Audi alteram partem

Hummers for Peace?, by Peter Lavelle

Saakashvili in Gori

Well it happened and there is no turning back – Russia has recognised the independence and sovereignty of South Ossetia and Abkhazia. For the people of both, the human rights tragedy they have long experienced is coming to an end. The international community needs to understand their plight and update international law to protect us all.

Moments after Russian President Dmitry Medvedev signed the degrees recognising the sovereignty of South Ossetia and Abkhazia, I found myself sitting in RT’s news studio. I would sit there for the next six hours non-stop. During that time I read out every condemnation of Russia’s decision reported by the wire services. Of course these condemnations came from the usual suspects. The US State Department, NATO, the EU, Council of Europe, pesky eastern European governments, and others of the same stripe singing the same tune. And it was expected: “Russia’s decision was not in line with international norms and law.”

In a strictly and outdated way they may be right, but for the wrong reasons. Russia’s decision to move forward with recognising the sovereignty of South Ossetia and Abkhazia signals what is wrong with the international system that has spent itself and how that same system needs to be righted in the present when looking to the future.

Why did Russia recognise the independence of South Ossetia and Abkhazia so quickly? Wasn’t such recognition a valuable bargaining chip to be kept up Russia’s sleeve to thwart off intended NATO expansion into the South Caucuses? To be honest, that was my initial take on the situation after Tbilisi de facto admitted defeat in the wake of its aggressive war against South Ossetia. My mistake had everything to do with not understanding how Russia is disappointed with and is no longer willing to abide by the current dysfunctional international order.

Russia has signaled that the post-Cold War period is over – all former bets are off. And that its former weakness in light of the West’s presumed strategic and moral hegemony since the end of the Cold War no longer applies. I agree with this, but not for the reasons the commentariat claim.

I refuse to accept the following explanation for all of this: if Washington and its coalition of the willing can put aside international law to recognise Kosovo, why can’t Russia do the same to recognise South Ossetia and Abkhazia?

I wish all of this was so simple. The above explanation is really nothing more that “tit-for-tat” (with a bit of revenge added). There is much more than this in play. The ideas that we take for granted today about a state’s sovereignty, territorial integrity, and universal human rights come from a time that long ended. That time, the Cold War, can no longer be our guide. All these ideas need to be re-examined. The lesson of Saakashvili’s Georgia is a case in point.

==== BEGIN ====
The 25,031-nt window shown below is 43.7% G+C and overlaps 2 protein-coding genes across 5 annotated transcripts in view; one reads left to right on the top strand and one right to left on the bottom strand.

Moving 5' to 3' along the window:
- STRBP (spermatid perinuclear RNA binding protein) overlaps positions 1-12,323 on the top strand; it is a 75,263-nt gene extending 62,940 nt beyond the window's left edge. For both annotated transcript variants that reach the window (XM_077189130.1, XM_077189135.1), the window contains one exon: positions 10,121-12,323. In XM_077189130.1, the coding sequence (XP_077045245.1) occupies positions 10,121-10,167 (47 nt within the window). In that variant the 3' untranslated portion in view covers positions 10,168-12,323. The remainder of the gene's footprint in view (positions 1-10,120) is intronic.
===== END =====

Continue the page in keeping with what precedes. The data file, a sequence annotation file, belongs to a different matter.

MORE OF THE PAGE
Saakashvili counted on the West’s support of his country “sovereignty” and “territorial integrity” when he attacked South Ossetia and Russian peacekeepers. He felt he was on solid ground irrespective of the outcome – victory or defeat. But he miscalculated. There is another important variable that he forgot or hoped the international community would overlook - the respect of human rights. Saakashvili refused to sign an agreement that denied him the right to use force against his own people. This was his biggest single mistake. This opened the door for Russia to do the right thing.

During the 1970s, the West hoped to counter the Soviet Union’s appalling human rights record to challenge and defeat it in the Cold War. This strategy culminated in the Helsinki Accords (“basket number 3” to be exact). This was a wise decision. The Soviet Union could never win the Cold War based on its human rights record. The Soviet Union signed-up to the Helsinki accords, but could never live up to them. Saakashvili made the same mistake. He thought he could con the world with his fine Western-intended words. But his actions inform us of a completely different reality – no different from the Soviet Union tried to do.

Finally, this brings me to America’s lost or kept hostage Hummers in Georgia. This subject is pathetic. The Pentagon wants the return and immediate release of these classy vehicles. The Pentagon is in no position to say anything about their beloveds’ fate! They were transporting who and what kind of armaments!?

For me, America’s high priority concern puts everything into perspective.

Saakashvili’s Georgia is part of NATO’s “Partnership of Peace” program for only one reason – to finally become a member of NATO itself. This is all nice and fine. But I have to question this military alliance and Saakashvili’s Georgia: why do both focus international media attention on military vehicles over the plight of South Ossetians? Are vehicles more important than people?

My, how the world has changed! But not in the right way. American Hummers for Georgia were for one reason – war and aggression. Russia’s recognition of South Ossetia and Abkhazia is in the name of peace. Think about it - there is a big difference separating both approaches. Let’s put human rights back on the agenda. Russia’s recognition of South Ossetia and Abkhazia does this.




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